Rediscovery of the Elements: Aluminum

Rediscovery of the Elements: Aluminum

Date: Summer 2006
Creator: Marshall, James L., 1940- & Marshall, Virginia R.
Description: Article describing the history of aluminum, from its use in alum to its isolation. Tourist information is given regarding locations pertinent to aluminum.
Contributing Partner: UNT College of Arts and Sciences
The Hexagon, Volume 97, Number 2, Summer 2006

The Hexagon, Volume 97, Number 2, Summer 2006

Date: Summer 2006
Creator: Alpha Chi Sigma
Description: Quarterly publication of the Alpha Chi Sigma chemistry fraternity containing articles related to chemistry research and the activities of the organization, including local chapters and groups.
Contributing Partner: UNT Libraries
Absolute Intensities of the Vacuum Ultraviolet Spectra in a Metal-Etch Plasma Processing Discharge

Absolute Intensities of the Vacuum Ultraviolet Spectra in a Metal-Etch Plasma Processing Discharge

Date: December 9, 1998
Creator: Aragon, B.P.; Blain, M.G.; Hamilton, T.W.; Jarecki, R.L. & Woodworth, J.R.
Description: In this paper we report absolute intensities of vacuum ultraviolet and near ultraviolet emission lines (4.8 eV to 18 eV ) for aluminum etching discharges in an inductively coupled plasma reactor. We report line intensities as a function of wafer type, pressure, gas mixture and rf excitation level. IrI a standard aluminum etching mixture containing C12 and BC13 almost all the light emitted at energies exceeding 8.8 eV was due to neutral atomic chlorine. Optical trapping of the WV radiation in the discharge complicates calculations of VUV fluxes to the wafer. However, we see total photon fluxes to the wailer at energies above 8.8 eV on the order of 4 x 1014 photons/cm2sec with anon- reactive wafer and 0.7 x 10 `4 photons/cm2sec with a reactive wtier. The maj ority of the radiation observed was between 8.9 and 9.3 eV. At these energies, the photons have enough energy to create electron-hole pairs in Si02, but may penetrate up to a micron into the Si02 before being absorbed. Relevance of these measurements to vacuum-W photon-induced darnage of Si02 during etching is discussed.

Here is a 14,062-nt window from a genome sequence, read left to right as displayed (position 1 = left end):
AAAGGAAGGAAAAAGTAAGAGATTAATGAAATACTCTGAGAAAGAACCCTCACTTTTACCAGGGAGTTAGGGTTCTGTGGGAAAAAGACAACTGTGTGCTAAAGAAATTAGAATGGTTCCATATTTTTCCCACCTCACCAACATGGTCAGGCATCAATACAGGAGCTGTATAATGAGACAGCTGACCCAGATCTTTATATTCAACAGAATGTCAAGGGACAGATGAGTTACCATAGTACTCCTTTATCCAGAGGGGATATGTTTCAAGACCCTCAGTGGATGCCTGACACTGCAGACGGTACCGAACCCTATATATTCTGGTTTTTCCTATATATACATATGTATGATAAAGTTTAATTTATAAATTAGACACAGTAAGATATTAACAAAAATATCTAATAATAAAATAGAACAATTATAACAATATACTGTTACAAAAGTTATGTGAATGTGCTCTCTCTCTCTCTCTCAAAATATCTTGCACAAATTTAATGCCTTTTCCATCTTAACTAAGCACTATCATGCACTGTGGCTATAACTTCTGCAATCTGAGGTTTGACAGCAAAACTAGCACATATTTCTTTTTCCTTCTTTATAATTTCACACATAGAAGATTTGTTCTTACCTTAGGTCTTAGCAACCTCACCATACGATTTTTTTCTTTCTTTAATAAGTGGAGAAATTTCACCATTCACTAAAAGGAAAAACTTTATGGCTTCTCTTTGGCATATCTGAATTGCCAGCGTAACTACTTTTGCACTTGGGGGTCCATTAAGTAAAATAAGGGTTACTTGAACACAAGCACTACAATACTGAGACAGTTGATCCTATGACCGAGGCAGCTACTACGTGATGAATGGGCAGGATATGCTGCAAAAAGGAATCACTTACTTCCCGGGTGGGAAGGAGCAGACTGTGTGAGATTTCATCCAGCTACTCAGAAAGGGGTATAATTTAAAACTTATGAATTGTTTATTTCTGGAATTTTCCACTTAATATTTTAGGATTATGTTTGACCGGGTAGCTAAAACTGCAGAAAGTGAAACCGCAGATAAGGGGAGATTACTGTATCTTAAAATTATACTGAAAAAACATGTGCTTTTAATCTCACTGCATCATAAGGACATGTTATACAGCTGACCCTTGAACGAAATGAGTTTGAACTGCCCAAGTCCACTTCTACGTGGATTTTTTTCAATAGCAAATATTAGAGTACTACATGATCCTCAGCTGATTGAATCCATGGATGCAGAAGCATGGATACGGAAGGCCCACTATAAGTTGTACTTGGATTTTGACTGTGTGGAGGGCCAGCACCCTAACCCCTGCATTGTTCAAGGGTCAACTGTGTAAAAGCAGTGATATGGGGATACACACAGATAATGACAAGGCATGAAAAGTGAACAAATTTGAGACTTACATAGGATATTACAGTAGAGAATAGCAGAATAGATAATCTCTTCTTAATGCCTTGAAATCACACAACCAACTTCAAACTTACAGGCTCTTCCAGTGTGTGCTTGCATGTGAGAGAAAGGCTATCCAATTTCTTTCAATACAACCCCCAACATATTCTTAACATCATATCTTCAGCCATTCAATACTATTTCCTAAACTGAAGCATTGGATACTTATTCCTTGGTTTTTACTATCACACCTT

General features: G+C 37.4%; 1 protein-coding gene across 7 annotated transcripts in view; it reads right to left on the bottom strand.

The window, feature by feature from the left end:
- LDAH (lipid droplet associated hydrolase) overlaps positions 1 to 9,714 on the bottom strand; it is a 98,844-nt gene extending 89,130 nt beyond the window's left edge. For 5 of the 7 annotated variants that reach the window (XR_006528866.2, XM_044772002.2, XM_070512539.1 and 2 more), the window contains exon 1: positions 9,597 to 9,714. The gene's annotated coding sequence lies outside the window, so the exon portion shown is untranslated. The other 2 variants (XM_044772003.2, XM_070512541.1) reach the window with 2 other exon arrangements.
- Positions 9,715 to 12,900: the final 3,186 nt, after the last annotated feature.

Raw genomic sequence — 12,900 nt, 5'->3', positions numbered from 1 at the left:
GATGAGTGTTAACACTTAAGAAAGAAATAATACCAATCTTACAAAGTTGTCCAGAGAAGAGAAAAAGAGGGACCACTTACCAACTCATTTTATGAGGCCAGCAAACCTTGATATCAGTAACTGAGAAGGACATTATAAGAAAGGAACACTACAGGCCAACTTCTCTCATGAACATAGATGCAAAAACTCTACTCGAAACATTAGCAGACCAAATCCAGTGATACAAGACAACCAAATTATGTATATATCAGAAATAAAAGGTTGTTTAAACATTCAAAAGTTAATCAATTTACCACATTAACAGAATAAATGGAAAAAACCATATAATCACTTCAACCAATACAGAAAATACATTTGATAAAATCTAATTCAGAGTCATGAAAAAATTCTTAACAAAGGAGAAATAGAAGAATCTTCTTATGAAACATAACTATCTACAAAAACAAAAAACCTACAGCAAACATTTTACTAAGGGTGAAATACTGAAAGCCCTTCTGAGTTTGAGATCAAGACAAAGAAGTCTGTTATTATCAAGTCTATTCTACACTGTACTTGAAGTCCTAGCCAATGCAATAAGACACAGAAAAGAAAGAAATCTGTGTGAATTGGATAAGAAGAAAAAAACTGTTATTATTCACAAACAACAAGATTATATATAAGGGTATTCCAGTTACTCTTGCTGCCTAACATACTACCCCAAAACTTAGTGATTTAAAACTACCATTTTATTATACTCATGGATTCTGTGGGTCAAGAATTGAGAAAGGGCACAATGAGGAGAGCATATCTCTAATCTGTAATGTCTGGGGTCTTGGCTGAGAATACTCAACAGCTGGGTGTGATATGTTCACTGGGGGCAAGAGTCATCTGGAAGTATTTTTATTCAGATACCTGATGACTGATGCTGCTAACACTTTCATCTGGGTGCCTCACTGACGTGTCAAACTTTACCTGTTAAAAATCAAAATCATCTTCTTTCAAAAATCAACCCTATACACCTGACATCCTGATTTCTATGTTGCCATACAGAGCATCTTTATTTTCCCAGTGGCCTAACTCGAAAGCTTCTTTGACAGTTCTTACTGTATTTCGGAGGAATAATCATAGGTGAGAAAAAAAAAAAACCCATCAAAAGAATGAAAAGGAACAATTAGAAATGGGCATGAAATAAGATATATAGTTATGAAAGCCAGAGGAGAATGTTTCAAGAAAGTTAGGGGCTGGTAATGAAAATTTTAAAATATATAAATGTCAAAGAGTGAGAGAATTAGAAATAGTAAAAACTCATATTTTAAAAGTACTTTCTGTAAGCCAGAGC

Contributing Partner: UNT Libraries Government Documents Department
The Electrical Properties of Native and Deposited Thin Aluminum Oxide Layers on Aluminum: Hydration Effects

The Electrical Properties of Native and Deposited Thin Aluminum Oxide Layers on Aluminum: Hydration Effects

Date: November 11, 1998
Creator: Barbour, J.C.; Copeland, R.G.; Dunn, R.G.; Missert, N.; Montes, L.P.; Son, K.-A. et al.
Description: The electronic defect density of native, anodic, and synthetic Al oxide layers on Al were studied by solid state electrical measurement as a function of hydration OF the oxide. The non-hydrated synthetic Al oxide layers, which included electron cyclotron resonance (ECR) plasma deposited oxides as well as ECR plasma grown oxides, were highly insulating with electrical transport dominated by thermal emission from deep traps within the oxide. Following hydration these oxides and the native oxides exhibited a large increase in electronic defect density as evidenced by increases in the DC leakage current, reduction in the breakdown field, and increase in AC conductance. Elastic recoil detection of hydrogen revealed that hydration leads to hydrogen incorporation in the oxide films and hydrogen injection through the films into the Al layer below. The increase in electronic defect concentration is related to this hydrogenation and may play a significant role in localized corrosion initiation.